I’m doing a clear out at the moment as I’m getting the house ready to sell – I’m planning to move to West Lothian – and I came across some old notes about database normalisation. It was a summary about the first 5 normal forms so I thought I’d share them.
First Normal Form: Every column contains just one value. That means that if you have a person’s name it should be split up to forename and surname, an address is split up so that the city and postcode are in separate columns, and so on.
Second Normal Form: The First Normal Form plus every table has a primary key. That means that everything can be uniquely referenced through the primary key.
Third Normal Form: The Second Normal Form plus every non-key column depends on the primary key. So for example, if you have an Orders table then columns such as DateOfOrder and DateOfDispatch are valid but listing the client’s details such as name, address and so on are not valid.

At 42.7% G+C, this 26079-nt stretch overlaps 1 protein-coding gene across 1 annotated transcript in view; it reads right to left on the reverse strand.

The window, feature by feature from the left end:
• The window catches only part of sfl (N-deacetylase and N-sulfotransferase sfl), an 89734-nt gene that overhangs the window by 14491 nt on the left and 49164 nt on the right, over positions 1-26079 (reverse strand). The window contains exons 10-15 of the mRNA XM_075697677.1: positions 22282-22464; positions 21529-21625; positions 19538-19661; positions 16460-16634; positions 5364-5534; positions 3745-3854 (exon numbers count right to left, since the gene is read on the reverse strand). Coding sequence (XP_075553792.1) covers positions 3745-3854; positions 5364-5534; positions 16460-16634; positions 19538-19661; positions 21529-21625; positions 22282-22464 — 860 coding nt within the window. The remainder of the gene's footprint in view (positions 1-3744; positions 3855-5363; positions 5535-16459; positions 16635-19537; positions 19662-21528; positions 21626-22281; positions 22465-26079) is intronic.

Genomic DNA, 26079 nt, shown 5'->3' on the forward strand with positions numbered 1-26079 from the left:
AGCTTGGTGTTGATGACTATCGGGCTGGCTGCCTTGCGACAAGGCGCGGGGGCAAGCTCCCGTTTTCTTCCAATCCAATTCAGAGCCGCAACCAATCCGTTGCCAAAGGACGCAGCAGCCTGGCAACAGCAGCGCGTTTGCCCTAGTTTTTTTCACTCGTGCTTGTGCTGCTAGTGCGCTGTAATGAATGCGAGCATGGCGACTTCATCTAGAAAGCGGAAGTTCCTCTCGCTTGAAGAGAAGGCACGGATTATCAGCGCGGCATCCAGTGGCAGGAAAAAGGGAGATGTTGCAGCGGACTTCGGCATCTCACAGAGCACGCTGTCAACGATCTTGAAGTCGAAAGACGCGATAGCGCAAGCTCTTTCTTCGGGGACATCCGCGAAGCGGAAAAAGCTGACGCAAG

Fourth Normal Form: Remove repeating columns to a new table. Repeating columns are indicative of a missing relationship. So, if you have an Orders table it will not have item1, item2, and item3 columns. They will be removed to a separate table and form part of a join to the orders table.
Fifth Normal Form: Remove repetition within columns. Simply, this is enumerated values. For example, a company may accept Visa, Mastercard and American Express for payment. Rather than repeat those strings in the order payment table, they can be places in a small lookup table and the order payment table can refer to their smaller primary key.
However, I should point out that my notes are at odds with other references that I found. It would seem that the correct Fifth Normal Form is to do with ternary many-to-many relationships. In fact a quick search on the internet found that what ever I had written down as the Fifth Normal Form isn’t to be found. More research is in order to find out where my idea of the Fifth Normal Form comes from
NOTE: This was rescued from the Google Cache. The original date was Saturday, 22nd April 2006.